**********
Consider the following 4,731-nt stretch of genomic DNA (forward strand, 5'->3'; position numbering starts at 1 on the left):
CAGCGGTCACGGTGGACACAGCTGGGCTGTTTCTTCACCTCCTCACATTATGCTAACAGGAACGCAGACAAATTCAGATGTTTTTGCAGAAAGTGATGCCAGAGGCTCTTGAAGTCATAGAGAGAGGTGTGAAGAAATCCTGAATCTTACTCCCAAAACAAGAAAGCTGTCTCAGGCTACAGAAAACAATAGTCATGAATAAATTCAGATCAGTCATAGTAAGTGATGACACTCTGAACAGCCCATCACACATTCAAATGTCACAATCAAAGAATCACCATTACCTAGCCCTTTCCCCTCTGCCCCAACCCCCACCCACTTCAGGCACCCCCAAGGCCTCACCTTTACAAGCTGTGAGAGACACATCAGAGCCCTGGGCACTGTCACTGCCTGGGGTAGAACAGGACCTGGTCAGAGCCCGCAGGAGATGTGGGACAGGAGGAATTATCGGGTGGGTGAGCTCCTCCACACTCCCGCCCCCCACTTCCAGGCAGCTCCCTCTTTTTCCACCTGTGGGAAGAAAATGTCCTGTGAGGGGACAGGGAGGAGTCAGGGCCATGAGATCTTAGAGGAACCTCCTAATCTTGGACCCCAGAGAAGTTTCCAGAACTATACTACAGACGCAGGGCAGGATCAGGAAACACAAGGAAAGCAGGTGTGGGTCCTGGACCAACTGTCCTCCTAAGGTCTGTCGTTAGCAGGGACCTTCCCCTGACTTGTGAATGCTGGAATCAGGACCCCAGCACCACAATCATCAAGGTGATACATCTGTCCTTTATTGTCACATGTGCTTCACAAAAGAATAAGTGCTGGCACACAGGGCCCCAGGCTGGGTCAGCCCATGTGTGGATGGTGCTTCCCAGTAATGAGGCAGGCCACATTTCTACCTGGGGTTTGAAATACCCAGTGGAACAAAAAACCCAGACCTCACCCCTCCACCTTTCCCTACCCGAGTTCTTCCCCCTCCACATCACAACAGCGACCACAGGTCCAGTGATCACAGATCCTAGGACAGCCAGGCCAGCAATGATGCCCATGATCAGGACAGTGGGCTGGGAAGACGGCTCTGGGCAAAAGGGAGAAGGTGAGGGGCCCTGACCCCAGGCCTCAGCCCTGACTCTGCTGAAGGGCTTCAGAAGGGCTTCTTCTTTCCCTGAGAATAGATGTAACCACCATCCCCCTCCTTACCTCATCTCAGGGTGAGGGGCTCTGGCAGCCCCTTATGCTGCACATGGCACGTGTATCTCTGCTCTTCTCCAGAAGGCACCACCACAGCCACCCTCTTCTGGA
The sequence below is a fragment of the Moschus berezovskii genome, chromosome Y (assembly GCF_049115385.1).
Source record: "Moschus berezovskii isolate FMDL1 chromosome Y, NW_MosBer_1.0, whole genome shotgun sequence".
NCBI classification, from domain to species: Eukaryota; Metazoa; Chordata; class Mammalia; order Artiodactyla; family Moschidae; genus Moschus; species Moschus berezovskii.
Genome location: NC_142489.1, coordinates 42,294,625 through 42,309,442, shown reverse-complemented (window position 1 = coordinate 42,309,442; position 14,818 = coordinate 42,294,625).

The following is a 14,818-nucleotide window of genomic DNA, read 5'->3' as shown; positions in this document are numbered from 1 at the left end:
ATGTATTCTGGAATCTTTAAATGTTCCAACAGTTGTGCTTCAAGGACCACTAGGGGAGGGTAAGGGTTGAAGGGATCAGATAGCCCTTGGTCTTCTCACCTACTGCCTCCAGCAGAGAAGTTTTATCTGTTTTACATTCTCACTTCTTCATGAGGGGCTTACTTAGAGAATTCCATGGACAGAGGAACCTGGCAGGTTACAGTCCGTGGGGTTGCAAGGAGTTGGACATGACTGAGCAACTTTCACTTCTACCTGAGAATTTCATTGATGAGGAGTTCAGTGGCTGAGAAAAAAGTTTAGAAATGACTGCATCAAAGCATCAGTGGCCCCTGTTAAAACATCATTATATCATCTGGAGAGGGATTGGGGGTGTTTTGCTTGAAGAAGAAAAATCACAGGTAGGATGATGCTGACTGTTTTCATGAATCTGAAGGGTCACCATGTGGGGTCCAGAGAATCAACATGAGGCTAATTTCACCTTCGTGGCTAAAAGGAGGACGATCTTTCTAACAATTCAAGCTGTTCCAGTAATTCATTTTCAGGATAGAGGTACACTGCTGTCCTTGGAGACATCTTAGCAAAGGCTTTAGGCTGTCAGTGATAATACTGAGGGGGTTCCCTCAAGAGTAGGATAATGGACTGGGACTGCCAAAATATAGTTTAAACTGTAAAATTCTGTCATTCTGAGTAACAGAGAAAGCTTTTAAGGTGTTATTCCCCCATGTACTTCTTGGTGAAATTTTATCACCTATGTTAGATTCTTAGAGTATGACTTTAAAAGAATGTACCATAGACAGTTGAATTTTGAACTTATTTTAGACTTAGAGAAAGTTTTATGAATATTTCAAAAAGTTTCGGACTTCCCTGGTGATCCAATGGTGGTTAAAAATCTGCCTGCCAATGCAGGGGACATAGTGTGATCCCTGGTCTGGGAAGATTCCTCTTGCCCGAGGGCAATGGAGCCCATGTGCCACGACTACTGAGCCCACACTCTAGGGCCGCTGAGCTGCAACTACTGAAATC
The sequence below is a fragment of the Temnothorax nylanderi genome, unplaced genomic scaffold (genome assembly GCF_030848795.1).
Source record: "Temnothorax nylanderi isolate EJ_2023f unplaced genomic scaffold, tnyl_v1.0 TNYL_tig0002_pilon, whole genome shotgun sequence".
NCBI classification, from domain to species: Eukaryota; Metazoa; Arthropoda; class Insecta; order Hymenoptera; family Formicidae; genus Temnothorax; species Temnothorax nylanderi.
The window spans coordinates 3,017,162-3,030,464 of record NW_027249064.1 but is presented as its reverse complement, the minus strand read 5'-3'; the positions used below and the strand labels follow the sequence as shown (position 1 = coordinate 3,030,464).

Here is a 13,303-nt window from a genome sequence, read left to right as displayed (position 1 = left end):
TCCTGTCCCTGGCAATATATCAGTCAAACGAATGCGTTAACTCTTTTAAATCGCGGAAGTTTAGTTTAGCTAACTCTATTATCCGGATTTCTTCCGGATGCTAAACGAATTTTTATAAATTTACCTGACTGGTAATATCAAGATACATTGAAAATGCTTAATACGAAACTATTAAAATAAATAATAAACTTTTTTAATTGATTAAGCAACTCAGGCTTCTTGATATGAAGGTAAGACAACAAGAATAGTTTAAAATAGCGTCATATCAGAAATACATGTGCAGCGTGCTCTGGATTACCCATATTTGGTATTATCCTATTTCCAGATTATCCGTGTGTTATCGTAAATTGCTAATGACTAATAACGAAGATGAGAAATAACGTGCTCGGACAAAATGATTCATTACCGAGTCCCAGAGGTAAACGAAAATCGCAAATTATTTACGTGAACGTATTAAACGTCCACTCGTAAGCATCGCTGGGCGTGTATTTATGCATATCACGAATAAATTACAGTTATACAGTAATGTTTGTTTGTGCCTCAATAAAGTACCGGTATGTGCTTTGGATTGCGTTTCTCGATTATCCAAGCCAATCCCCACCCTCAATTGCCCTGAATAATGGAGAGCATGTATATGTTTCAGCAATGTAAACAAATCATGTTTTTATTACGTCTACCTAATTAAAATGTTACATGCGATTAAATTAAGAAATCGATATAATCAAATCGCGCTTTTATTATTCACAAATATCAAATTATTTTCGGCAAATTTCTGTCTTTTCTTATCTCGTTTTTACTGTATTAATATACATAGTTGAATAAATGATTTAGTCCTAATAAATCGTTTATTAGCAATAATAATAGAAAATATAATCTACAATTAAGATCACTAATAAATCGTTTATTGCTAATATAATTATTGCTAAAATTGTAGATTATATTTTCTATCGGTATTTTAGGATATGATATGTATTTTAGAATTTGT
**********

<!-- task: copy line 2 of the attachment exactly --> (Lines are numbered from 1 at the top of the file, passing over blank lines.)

CAGCGGTCACGGTGGACACAGCTGGGCTGTTTCTTCACCTCCTCACATTATGCTAACAGGAACGCAGACAAATTCAGATGTTTTTGCAGAAAGTGATGCCAGAGGCTCTTGAAGTCATAGAGAGAGGTGTGAAGAAATCCTGAATCTTACTCCCAAAACAAGAAAGCTGTCTCAGGCTACAGAAAACAATAGTCATGAATAAATTCAGATCAGTCATAGTAAGTGATGACACTCTGAACAGCCCATCACACATTCAAATGTCACAATCAAAGAATCACCATTACCTAGCCCTTTCCCCTCTGCCCCAACCCCCACCCACTTCAGGCACCCCCAAGGCCTCACCTTTACAAGCTGTGAGAGACACATCAGAGCCCTGGGCACTGTCACTGCCTGGGGTAGAACAGGACCTGGTCAGAGCCCGCAGGAGATGTGGGACAGGAGGAATTATCGGGTGGGTGAGCTCCTCCACACTCCCGCCCCCCACTTCCAGGCAGCTCCCTCTTTTTCCACCTGTGGGAAGAAAATGTCCTGTGAGGGGACAGGGAGGAGTCAGGGCCATGAGATCTTAGAGGAACCTCCTAATCTTGGACCCCAGAGAAGTTTCCAGAACTATACTACAGACGCAGGGCAGGATCAGGAAACACAAGGAAAGCAGGTGTGGGTCCTGGACCAACTGTCCTCCTAAGGTCTGTCGTTAGCAGGGACCTTCCCCTGACTTGTGAATGCTGGAATCAGGACCCCAGCACCACAATCATCAAGGTGATACATCTGTCCTTTATTGTCACATGTGCTTCACAAAAGAATAAGTGCTGGCACACAGGGCCCCAGGCTGGGTCAGCCCATGTGTGGATGGTGCTTCCCAGTAATGAGGCAGGCCACATTTCTACCTGGGGTTTGAAATACCCAGTGGAACAAAAAACCCAGACCTCACCCCTCCACCTTTCCCTACCCGAGTTCTTCCCCCTCCACATCACAACAGCGACCACAGGTCCAGTGATCACAGATCCTAGGACAGCCAGGCCAGCAATGATGCCCATGATCAGGACAGTGGGCTGGGAAGACGGCTCTGGGCAAAAGGGAGAAGGTGAGGGGCCCTGACCCCAGGCCTCAGCCCTGACTCTGCTGAAGGGCTTCAGAAGGGCTTCTTCTTTCCCTGAGAATAGATGTAACCACCATCCCCCTCCTTACCTCATCTCAGGGTGAGGGGCTCTGGCAGCCCCTTATGCTGCACATGGCACGTGTATCTCTGCTCTTCTCCAGAAGGCACCACCACAGCCACCCTCTTCTGGA